Utah bishop decries governor's decision to sign firing squad measure : 'Taking a human life is wrong; a slap in the face of hope'

By reinstating the use of a firing squad as a method of execution in Utah, "it seems as if our government leaders have substituted state legislation for the law of God," said the state's Catholic bishop.

"They argue that, because executions are lawful, they are then moral. This is not so. No human law can trump God's law," Salt Lake City Bishop John C. Wester said in a March 24 statement. "Taking a human life is wrong; a slap in the face of hope and a blasphemous attempt to assume divine attributes that we humble human beings do not have."

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"The real issue here is the death penalty itself," he said.

A day earlier, Republican Gov. Gary Herbert signed into law a bill that reinstates execution by firing squad for those convicted of capital crimes. It was passed by the state Senate March 10 and by the state House in February.

Utah's lawmakers argued they needed a backup method of capital punishment if the drugs used in lethal injection are not available. There is a shortage of lethal drugs for executions and their use in carrying out the death penalty has become more controversial after the botched execution of Clayton Lockett in Oklahoma; he writhed in pain for 40 minutes before dying of apparent heart failure.

Bishop Wester said he was "very disappointed" that Herbert signed the measure on firing squads.

The death penalty itself is the issue, because "only God can give and take life," he said. "By taking a life, in whatever form the death penalty is carried out, the state is usurping the role of God. Execution does violence to God's time, eliminating the opportunity for God's redemptive and forgiving grace to work in the life of a prisoner."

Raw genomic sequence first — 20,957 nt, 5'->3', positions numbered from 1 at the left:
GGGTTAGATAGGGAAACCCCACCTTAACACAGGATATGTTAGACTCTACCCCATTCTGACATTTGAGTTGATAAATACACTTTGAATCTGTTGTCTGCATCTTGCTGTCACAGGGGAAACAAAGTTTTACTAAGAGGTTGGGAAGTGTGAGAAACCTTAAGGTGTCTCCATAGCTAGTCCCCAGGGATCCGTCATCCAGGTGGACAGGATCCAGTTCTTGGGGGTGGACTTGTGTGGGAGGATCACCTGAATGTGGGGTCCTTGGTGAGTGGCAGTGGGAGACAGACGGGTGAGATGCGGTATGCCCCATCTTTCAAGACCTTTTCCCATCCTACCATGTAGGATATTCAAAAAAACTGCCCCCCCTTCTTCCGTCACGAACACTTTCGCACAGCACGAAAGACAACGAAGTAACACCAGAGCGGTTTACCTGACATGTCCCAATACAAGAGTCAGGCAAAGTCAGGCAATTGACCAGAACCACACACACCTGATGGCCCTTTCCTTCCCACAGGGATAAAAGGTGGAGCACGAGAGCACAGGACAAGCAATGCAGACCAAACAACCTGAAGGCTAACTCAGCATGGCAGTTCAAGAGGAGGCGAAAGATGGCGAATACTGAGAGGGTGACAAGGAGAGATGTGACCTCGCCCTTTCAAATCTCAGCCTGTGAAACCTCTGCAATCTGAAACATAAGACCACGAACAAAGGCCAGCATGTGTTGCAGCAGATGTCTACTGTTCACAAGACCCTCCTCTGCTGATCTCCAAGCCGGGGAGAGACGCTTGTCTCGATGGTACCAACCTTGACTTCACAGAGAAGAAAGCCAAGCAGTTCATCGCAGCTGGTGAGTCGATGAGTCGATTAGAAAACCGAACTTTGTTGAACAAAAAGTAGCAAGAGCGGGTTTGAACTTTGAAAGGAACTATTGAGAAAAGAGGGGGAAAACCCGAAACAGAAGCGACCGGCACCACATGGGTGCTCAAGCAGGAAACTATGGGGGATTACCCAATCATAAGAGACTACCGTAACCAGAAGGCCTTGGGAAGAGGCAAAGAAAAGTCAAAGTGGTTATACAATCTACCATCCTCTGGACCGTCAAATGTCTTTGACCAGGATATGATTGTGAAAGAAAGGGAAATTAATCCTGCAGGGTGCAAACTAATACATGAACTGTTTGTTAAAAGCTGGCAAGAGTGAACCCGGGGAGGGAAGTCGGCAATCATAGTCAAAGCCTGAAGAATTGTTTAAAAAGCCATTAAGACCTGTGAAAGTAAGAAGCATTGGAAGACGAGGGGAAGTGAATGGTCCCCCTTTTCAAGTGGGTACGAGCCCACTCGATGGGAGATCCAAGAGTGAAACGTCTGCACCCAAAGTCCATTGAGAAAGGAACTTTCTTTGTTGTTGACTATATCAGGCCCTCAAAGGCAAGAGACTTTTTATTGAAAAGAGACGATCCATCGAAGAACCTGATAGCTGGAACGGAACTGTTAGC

Utah is now the only state that has the firing squad as a method of execution.

"The death penalty in any form is abhorrent," Bishop Wester said in an earlier statement, but with regard to the firing squad method, he noted that "strapping a person to a chair with a hood over his head and a bull's eye on his heart creates a disturbing image of the individual as little more than a target at a shooting range."

The Associated Press quoted Herbert's spokesman as saying that enforcement of capital punishment is "the obligation of the executive branch. "We regret anyone ever commits the heinous crime of aggravated murder to merit the death penalty, and we prefer to use our primary method of lethal injection when such a sentence is issued," spokesman Marty Carpenter said.

Bishop Wester noted that the next scheduled execution in Utah will not take place for several years, so "our legislators and governor might still repair the damage caused by the death penalty."

He urged Herbert and the Utah Legislature "to place a moratorium on further death sentences and pass legislation to abolish state-sanctioned destruction of human life."

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